Revived temple fair has 600-year history
Updated: 2015-03-05 21:21
By Xie Chuanjiao and Ma Weixin(chinadaily.com.cn)
Visitors have their cameras at the ready as an artist performs during the Fushansuo Temple Fair in Qingdao, East China’s Shandong province, March 3, 2015. Photo provided to chinadaily.com.cn
With colorful oil lamps, prayers being sung for peace and prosperity and children being indulged with traditional Chinese cakes, the 600 year old Fushansuo Temple Fair brought local residents and visitors together from Tuesday until Sunday in the Shinan district of Qingdao.
Fushansuo was originally a large military settlement to repel Japanese pirates from the coastal city of eastern China. Built in 1388, during the Ming Dynasty, the area had a number of temples around which markets developed. Folk art and performances together with local delicacies became popular during Spring Festival.
After a short break during the Cultural Revolution in the 1970s, the Fushansuo Temple Fair has been revived through the efforts of the Shinan district government in promoting traditional culture and ancient heritage.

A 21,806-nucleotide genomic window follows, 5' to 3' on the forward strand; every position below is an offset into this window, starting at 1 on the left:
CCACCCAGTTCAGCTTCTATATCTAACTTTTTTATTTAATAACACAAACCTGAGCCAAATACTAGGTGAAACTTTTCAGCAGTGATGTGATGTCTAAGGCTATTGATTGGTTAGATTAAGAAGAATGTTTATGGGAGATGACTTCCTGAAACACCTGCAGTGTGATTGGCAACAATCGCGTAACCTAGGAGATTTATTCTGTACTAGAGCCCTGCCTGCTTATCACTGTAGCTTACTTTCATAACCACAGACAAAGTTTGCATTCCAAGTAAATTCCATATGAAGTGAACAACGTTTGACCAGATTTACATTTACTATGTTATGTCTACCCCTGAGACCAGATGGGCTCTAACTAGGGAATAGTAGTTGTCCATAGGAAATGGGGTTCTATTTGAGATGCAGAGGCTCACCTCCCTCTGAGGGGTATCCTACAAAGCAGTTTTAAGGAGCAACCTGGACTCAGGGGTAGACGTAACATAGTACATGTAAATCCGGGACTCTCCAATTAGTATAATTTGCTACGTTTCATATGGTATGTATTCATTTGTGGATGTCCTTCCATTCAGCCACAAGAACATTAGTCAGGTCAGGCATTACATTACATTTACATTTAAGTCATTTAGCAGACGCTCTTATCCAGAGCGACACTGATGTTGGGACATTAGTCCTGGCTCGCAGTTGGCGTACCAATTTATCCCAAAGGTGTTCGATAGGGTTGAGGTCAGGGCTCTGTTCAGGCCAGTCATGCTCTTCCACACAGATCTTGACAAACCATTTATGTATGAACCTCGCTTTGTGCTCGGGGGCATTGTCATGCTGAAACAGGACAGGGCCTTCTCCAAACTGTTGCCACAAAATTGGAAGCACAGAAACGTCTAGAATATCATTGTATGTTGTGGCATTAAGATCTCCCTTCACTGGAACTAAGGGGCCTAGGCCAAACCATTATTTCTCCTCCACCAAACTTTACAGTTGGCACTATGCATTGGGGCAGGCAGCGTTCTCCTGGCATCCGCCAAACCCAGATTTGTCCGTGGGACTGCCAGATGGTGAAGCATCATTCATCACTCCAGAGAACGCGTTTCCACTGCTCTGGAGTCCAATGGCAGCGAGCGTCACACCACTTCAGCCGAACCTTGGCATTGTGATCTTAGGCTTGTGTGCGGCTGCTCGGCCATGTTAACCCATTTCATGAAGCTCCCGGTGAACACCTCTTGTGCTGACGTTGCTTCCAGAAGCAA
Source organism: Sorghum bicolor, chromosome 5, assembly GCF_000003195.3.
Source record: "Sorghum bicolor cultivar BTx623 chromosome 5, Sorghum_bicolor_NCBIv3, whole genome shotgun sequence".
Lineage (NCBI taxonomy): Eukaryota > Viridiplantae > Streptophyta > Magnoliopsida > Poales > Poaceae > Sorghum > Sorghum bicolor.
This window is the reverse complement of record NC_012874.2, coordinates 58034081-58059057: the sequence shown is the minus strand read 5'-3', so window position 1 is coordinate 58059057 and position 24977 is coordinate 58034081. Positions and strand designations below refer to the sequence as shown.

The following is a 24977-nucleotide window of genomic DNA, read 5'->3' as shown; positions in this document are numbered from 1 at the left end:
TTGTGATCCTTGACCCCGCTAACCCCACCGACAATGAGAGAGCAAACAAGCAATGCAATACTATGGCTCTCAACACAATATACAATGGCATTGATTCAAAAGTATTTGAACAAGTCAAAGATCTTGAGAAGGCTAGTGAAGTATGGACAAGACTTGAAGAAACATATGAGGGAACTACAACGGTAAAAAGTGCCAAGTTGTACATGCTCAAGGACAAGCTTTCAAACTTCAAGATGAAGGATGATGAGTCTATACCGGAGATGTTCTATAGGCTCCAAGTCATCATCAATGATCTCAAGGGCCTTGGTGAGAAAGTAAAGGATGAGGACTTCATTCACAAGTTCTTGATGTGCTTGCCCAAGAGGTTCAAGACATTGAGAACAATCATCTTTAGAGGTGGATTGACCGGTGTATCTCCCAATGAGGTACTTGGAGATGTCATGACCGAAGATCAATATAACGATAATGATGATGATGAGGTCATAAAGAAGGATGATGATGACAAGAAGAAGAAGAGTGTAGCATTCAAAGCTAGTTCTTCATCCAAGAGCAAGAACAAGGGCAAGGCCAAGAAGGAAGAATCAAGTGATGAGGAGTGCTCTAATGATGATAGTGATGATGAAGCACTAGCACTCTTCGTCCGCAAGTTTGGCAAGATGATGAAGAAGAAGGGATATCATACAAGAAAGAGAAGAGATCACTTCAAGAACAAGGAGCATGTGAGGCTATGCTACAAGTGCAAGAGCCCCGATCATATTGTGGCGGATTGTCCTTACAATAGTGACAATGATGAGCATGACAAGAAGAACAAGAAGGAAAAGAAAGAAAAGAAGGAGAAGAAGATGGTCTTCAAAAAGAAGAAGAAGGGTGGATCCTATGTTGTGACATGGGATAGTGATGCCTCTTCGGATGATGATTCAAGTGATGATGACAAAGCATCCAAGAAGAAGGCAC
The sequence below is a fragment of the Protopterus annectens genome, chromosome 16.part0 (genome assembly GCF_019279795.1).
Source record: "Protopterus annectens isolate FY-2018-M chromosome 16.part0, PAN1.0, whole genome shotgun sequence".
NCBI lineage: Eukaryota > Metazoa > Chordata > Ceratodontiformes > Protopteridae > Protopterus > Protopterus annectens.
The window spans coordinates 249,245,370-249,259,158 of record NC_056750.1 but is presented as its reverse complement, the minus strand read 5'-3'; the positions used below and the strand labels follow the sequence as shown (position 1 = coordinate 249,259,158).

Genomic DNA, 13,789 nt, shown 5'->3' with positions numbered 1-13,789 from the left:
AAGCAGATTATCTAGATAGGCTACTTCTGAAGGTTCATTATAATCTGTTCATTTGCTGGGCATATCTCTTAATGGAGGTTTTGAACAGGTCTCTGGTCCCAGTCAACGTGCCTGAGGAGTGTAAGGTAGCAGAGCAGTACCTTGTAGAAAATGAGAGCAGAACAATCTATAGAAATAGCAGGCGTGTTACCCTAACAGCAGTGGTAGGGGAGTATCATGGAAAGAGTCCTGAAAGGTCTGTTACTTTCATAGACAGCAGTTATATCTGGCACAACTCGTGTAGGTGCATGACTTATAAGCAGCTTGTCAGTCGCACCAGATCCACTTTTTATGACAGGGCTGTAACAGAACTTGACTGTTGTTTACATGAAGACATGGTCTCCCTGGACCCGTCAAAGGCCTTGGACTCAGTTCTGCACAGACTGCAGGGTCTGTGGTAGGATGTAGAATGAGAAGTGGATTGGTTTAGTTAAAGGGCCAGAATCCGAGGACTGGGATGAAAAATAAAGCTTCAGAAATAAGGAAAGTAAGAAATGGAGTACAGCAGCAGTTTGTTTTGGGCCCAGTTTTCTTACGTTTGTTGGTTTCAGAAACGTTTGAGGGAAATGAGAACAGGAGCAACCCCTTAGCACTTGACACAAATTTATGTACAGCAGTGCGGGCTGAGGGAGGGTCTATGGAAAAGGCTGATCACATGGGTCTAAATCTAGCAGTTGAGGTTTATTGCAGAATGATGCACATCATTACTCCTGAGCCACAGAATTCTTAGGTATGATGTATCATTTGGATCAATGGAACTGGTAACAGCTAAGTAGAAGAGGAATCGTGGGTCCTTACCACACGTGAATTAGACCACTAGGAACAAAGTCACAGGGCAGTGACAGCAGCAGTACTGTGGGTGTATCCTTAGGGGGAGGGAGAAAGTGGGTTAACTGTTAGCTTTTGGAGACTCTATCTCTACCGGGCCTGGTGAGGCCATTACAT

Today, gleaming sky scrapers have replaced ancient architecture as the city hall was relocated from the old town in the 1990s to vitalize eastern Qingdao. With the urban area quickly spreading outwards, now only a gigantic gingko tree is left to witness the changes after 600 years of existence.
In 2007, a nearby block was named Fushansuo 1388 Cultural Street to commemorate the area's glorious history. Antique stores, restaurants, food stands and arts shops soon mushroomed and the street began to accommodate the annual Temple Fair.
As holiday makers flock there, artists make clay and dough figurines, paper cuts, paintings, calligraphy and wood-print posters on site and invite on-lookers to join in.
"The fair offers a unique window for me to experience Chinese folk culture and it is full of fun and joy," said John Harris, a retired professor from Connecticut, US visiting the event.